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“Demoralised and burnt out” consultants and SAS doctors in Wales to vote on strike action over pay

22 Jan 2024 4 minute read
Staff on a NHS hospital ward. PA Images, Peter Byrne

From today, BMA Cymru Wales’ consultant and SAS (specialist, associate specialist and speciality) doctor members will have the chance to vote on whether to strike over their pay which has been cut by almost a third in real terms since 2008/9.

The ballots, which will be open to all BMA consultants and SAS doctor members in Wales, are set to run concurrently for six weeks closing on 4 March.

Consultant and SAS doctors make up over half (54%) of the hospital-based medical workforce combined, with 3,137 Consultants and 1,088 SAS doctors working in hospitals across Wales.

Pay offer

The decision to ballot members was taken after the BMA rejected the Welsh Government’s first and final pay offer for the 2023/24 financial year for those working in secondary care.

For consultants and SAS doctors on closed contracts the offer was 5%; SAS doctors on more recent contracts received as little as 1.5%. This final offer left BMA Cymru Wales with no choice but to enter a trade dispute and ballot for strike action.

Over the last 15 years, consultants and SAS doctors in Wales have experienced a pay cut of almost a third since 2008/9. They received another sub-inflationary pay offer from the Welsh Government for 2023-24 which is below the recommendation made by the DDRB and is the worst offer in the UK.

Dr Stephen Kelly, chair of BMA Cymru Wales consultants committee, said: “Whilst no doctor wants to strike, years of chronic underinvestment in the NHS workforce in has led us here. With rising waiting lists, demand has completely outstretched capacity in NHS Wales. Colleagues regularly tell me things are worse than they ever have been and subsequently choose to retire early or leave NHS Wales.

“Doctors and patients deserve better than this. Investing in staff retention should be the Welsh Government’s number one priority when looking to improve NHS services and so quite simply we have run out of options.”

Staffing gaps

Welsh SAS committee deputy chair Dr Julie Jones said:  “We are demoralised and burnt out. Day in day out we want to provide patients with the quality care they deserve, but huge staffing gaps are making this work impossible. We all deserve better than this.

“We want to serve our patients who are our top priority, but poor pay and even worse conditions have forced us to take this step.”

The ballots, which will run concurrently, will be open to consultant and SAS doctor members working in the Welsh NHS.

On Monday 15th January, junior doctors in Wales began a 72-hour full walkout which saw thousands of junior doctors withdraw their labour from Welsh hospitals and GP surgeries in pursuit of a fairer deal for their service.

Meanwhile contract negotiations between Welsh Government, NHS Wales and BMA Cymru Wales’ GP committee ended without resolution in October, leading to a stark warning on the future of General Practice from GP leaders. GPC Wales is now lobbying the Welsh Government for an urgent financial rescue package to save the service from collapse.

Welsh Government response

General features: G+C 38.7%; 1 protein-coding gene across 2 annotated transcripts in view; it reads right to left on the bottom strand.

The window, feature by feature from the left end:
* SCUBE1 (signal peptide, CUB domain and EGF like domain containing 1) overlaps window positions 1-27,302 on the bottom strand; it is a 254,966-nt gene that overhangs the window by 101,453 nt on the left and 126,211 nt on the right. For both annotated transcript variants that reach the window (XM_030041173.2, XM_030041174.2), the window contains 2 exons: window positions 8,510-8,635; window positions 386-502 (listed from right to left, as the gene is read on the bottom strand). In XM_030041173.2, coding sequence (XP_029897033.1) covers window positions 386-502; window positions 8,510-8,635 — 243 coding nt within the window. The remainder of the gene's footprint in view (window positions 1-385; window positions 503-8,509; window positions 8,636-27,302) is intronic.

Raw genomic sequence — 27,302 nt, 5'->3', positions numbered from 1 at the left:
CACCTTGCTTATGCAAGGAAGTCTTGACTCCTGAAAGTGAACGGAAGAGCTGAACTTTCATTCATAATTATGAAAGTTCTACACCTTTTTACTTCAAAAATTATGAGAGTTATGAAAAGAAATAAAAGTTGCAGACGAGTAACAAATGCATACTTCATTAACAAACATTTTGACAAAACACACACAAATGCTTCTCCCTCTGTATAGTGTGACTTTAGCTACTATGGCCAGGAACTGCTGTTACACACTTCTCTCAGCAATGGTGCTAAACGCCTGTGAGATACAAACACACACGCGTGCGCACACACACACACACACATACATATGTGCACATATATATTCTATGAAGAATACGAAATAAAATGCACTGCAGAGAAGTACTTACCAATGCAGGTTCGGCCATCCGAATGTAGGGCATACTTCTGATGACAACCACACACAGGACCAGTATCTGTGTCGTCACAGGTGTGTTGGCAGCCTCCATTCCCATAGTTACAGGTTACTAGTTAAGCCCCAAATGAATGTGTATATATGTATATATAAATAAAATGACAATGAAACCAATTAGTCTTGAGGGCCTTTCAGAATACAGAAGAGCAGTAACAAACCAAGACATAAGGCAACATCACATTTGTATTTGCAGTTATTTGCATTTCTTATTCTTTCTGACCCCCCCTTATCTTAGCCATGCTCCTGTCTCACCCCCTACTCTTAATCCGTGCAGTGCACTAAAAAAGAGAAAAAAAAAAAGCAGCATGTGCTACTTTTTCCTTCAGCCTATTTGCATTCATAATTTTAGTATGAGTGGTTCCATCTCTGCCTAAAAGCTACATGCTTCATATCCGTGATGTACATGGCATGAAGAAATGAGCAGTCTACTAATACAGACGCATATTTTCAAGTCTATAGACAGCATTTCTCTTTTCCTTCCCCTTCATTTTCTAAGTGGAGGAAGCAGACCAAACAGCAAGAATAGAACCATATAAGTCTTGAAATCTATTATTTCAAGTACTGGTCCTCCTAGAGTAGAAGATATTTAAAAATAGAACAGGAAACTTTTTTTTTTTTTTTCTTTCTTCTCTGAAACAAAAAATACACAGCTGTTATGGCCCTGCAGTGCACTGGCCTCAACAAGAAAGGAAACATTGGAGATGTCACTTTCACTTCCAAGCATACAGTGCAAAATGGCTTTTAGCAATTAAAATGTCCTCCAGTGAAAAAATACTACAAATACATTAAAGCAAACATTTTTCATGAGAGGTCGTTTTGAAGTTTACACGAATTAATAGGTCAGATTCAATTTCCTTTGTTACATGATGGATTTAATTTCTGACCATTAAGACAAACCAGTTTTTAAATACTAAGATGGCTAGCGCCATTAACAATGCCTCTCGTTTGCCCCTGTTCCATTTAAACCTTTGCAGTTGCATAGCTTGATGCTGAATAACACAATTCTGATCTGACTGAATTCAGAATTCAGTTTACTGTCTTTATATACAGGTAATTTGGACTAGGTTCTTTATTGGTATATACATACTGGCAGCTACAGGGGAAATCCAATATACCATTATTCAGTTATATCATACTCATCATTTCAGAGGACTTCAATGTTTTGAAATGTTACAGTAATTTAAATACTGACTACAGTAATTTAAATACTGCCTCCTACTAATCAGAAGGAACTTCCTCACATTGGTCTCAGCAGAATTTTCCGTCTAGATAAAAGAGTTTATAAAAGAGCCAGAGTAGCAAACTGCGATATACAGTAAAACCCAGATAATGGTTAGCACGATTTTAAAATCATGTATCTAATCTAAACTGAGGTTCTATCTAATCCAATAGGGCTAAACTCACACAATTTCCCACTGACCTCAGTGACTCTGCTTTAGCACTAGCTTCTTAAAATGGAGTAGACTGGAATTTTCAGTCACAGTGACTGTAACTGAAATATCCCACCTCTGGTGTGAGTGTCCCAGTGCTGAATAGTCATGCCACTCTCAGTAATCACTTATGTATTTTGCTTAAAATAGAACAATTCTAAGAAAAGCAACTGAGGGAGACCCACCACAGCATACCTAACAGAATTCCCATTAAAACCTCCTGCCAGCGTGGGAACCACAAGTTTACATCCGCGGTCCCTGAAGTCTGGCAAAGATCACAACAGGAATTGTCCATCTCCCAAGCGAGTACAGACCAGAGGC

A Welsh Government spokesperson said: “It is disappointing that BMA are balloting their consultant and specialist doctor members for industrial action.

“We understand the strength of feeling among doctors, and while we wish to address their pay restoration ambitions, the 5% increase for 2023-4 is at the limits of the finances available to us.  It also reflects the agreement reached with the other health unions for this year.

“We will continue to press the UK Government to pass on the funding necessary for full and fair pay rises for public sector workers. Without that additional funding, we are not in a position to currently offer any more.

“We remain committed to working in social partnership with the British Medical Association and are available for further talks at any stage”.

 


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Mab Meirion
Mab Meirion
1 month ago

It would be good if they could all work together in best practice to keep our older relatives infection free and alive…

I thought you guys took an oath…

Sack the Baroness…

Richard Davies
Richard Davies
1 month ago
Reply to  Mab Meirion

Hospital acquired infections rose in number (significantly) as a direct result of hospitals being forced to outsource cleaning (along with all other support services), under thatcher!

You should direct your anger at the tories, not hardworking NHS staff!

I will always support any and all who go on strike for better pay and conditions!

Mab Meirion
Mab Meirion
1 month ago
Reply to  Richard Davies

That was a very long time ago…don’t tell me what to do, how dare you…

Richard Davies
Richard Davies
1 month ago
Reply to  Mab Meirion

I know but successive governments, including devolved, have never repealed/corrected the folly of outsourcing in the NHS. In fact they’ve gone further and made things worse over the border in lloegr.

It was only a suggestion, not an order (lol, I hope).

Mab Meirion
Mab Meirion
1 month ago

Sorry Richard but I just watched my mother-in-law die unnecessarily in hospital. It is not the individual practitioners but the poor managerial supervision, not finances but lack of communication and patient-centred care that keeps health boards in Wales in special measures. No Tory government here but same incompetence.

Richard Davies
Richard Davies
1 month ago
Reply to  Mab Meirion

So sorry about your mother-in-law!

Everyone does their best individually, but there is definitely something wrong that does need improvement. I wish someone was able to come up with a solution!

Mab Meirion
Mab Meirion
1 month ago
Reply to  Richard Davies

There will be no solution until the present Minister is replaced.

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